JERUSALEM (Reuters) – Easter celebrations should be permitted inside the Church of the Holy Sepulchre in Jerusalem, even if only by a small number of clerics abiding by anti-coronavirus guidelines, a senior clergyman said on Wednesday.
Father Francesco Patton, a Franciscan friar who is the Custos of the Holy Land for the Roman Catholic church, urged the Israeli government to allow freedom of worship at the site which is the focal point of Holy Week.
Israel has imposed tight restrictions on public gatherings to curb the spread of the virus, on Monday barring gatherings of more than two people who are not in the same family, with few exceptions.
With Easter approaching, the Greek Orthodox, Armenian Orthodox and Roman Catholic authorities who share custody of the Holy Sepulchre issued a joint statement last week saying prayers “will continue” at the traditional site of Jesus’ crucifixion, burial and resurrection.
But discussions continue about how to ensure safety and continued worship during the most important festival in the Christian calendar, which Catholics celebrate on April 12 and Greek Orthodox a week later.
“I think that in this moment our community living in the Holy Sepulchre has the duty and the task to pray in this place for all those who are living around the world,” Patton told Reuters.
“We think that to pray is not something useless, we think that it is something that can really change the situation.”
The Holy Sepulchre lies at the heart of the Christian Quarter of Jerusalem’s walled Old City. Its doors were shut to the public on March 25.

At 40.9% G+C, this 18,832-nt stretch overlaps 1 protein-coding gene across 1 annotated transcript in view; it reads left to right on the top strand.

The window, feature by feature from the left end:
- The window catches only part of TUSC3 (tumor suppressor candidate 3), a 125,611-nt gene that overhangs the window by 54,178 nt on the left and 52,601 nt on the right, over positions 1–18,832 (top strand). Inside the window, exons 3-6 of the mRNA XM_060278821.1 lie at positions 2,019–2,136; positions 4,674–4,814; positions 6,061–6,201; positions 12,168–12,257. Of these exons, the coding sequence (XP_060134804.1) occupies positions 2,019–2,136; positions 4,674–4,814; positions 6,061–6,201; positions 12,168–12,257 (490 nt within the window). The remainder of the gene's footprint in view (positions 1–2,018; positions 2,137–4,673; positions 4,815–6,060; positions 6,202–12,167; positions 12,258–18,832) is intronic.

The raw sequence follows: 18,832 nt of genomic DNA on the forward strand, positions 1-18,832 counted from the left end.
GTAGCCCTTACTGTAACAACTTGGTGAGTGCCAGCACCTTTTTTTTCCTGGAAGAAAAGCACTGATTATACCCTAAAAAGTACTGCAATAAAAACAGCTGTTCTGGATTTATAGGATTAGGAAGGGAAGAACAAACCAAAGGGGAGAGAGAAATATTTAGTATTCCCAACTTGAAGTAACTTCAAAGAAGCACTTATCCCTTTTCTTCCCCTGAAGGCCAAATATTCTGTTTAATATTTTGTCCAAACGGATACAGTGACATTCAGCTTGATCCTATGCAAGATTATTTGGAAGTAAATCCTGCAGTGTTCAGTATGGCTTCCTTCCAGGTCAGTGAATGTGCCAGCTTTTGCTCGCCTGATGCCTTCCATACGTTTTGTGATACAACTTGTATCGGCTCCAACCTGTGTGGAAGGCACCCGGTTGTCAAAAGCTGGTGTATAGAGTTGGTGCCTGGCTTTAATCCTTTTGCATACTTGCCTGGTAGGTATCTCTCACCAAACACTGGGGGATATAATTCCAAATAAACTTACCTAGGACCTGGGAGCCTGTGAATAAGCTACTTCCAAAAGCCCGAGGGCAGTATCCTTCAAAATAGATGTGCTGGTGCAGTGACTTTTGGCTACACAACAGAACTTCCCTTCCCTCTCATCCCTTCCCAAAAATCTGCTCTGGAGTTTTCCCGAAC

Patton said it would be impossible to carry out the annual Palm Sunday procession in Jerusalem on April 5 in anything like the normal manner, with thousands of pilgrims walking from the Mount of Olives to an Old City which now lies deserted.
But he said services could be filmed and livestreamed worldwide for those unable to attend, and held out hope that the bishops of each church would be able safely to mark the “most important” celebrations.
These include Good Friday, Easter Sunday and the – usually – crowded Greek Orthodox ceremony of the Holy Fire, symbolizing the resurrection.
“We have to give to Caesar what is of Caesar and we have to give to God what is of God,” said Patton. “We respect what is the role and what is the duty of the public and civil power and in the same time we think that the different civil authorities have to respect what is the right of God.”
Israel has imposed a partial lockdown, with police and soldiers enforcing Ministry of Heath restrictions requiring people to stay near their homes. Religious leaders of other faiths have also taken precautions.
Islamic authorities last month suspended all Muslim prayers around Al-Aqsa Mosque on the hilltop compound known to Muslims as the Noble Sanctuary and to Jews as the Temple Mount.
At the Western Wall, the holiest place where Jews are allowed to pray in Jerusalem, up to 10 people are permitted to pray with worshippers keeping 2 meters apart. But the chief rabbi of the site instructed them not to kiss the stones.
Police spokesman Micky Rosenfeld said it was too early to know the arrangements for upcoming religious holidays of all religions.
“It all depends on the health regulations,” he said. “If the situation is going to be the same with no public gatherings… nothing will be going on, not Passover, not Ramadan and not the Holy Fire ceremony. We will have to wait and see.”
(Reporting by Stephen Farrell; Editing by Alexandra Hudson)